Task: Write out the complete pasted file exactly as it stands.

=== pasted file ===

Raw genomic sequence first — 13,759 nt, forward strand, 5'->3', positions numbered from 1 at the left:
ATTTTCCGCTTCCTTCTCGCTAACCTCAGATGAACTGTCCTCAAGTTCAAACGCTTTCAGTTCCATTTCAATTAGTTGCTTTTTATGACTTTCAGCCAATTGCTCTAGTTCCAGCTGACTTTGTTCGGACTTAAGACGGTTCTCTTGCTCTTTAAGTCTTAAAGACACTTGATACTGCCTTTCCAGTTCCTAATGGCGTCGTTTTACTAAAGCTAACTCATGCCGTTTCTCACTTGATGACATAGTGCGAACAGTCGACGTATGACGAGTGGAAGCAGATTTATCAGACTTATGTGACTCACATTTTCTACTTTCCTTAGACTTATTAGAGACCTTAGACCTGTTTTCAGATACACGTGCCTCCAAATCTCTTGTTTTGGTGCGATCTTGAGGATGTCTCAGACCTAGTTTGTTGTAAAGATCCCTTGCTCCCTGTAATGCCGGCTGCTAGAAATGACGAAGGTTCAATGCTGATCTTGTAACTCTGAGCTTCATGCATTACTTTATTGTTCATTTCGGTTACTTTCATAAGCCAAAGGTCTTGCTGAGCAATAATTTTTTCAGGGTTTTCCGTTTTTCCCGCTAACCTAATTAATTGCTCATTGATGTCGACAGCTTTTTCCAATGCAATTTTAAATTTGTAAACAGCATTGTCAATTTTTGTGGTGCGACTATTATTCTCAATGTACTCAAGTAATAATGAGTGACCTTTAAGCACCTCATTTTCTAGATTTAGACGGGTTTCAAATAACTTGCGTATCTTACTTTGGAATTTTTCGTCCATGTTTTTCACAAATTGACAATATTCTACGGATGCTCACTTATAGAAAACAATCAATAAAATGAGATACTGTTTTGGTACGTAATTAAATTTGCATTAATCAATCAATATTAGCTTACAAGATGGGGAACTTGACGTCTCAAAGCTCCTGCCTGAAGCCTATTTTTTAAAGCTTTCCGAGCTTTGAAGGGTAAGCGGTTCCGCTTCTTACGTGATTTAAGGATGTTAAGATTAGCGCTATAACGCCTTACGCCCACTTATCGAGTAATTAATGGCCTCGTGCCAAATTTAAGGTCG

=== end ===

Raw genomic sequence first — 13,759 nt, forward strand, 5'->3', positions numbered from 1 at the left:
ATTTTCCGCTTCCTTCTCGCTAACCTCAGATGAACTGTCCTCAAGTTCAAACGCTTTCAGTTCCATTTCAATTAGTTGCTTTTTATGACTTTCAGCCAATTGCTCTAGTTCCAGCTGACTTTGTTCGGACTTAAGACGGTTCTCTTGCTCTTTAAGTCTTAAAGACACTTGATACTGCCTTTCCAGTTCCTAATGGCGTCGTTTTACTAAAGCTAACTCATGCCGTTTCTCACTTGATGACATAGTGCGAACAGTCGACGTATGACGAGTGGAAGCAGATTTATCAGACTTATGTGACTCACATTTTCTACTTTCCTTAGACTTATTAGAGACCTTAGACCTGTTTTCAGATACACGTGCCTCCAAATCTCTTGTTTTGGTGCGATCTTGAGGATGTCTCAGACCTAGTTTGTTGTAAAGATCCCTTGCTCCCTGTAATGCCGGCTGCTAGAAATGACGAAGGTTCAATGCTGATCTTGTAACTCTGAGCTTCATGCATTACTTTATTGTTCATTTCGGTTACTTTCATAAGCCAAAGGTCTTGCTGAGCAATAATTTTTTCAGGGTTTTCCGTTTTTCCCGCTAACCTAATTAATTGCTCATTGATGTCGACAGCTTTTTCCAATGCAATTTTAAATTTGTAAACAGCATTGTCAATTTTTGTGGTGCGACTATTATTCTCAATGTACTCAAGTAATAATGAGTGACCTTTAAGCACCTCATTTTCTAGATTTAGACGGGTTTCAAATAACTTGCGTATCTTACTTTGGAATTTTTCGTCCATGTTTTTCACAAATTGACAATATTCTACGGATGCTCACTTATAGAAAACAATCAATAAAATGAGATACTGTTTTGGTACGTAATTAAATTTGCATTAATCAATCAATATTAGCTTACAAGATGGGGAACTTGACGTCTCAAAGCTCCTGCCTGAAGCCTATTTTTTAAAGCTTTCCGAGCTTTGAAGGGTAAGCGGTTCCGCTTCTTACGTGATTTAAGGATGTTAAGATTAGCGCTATAACGCCTTACGCCCACTTATCGAGTAATTAATGGCCTCGTGCCAAATTTAAGGTCG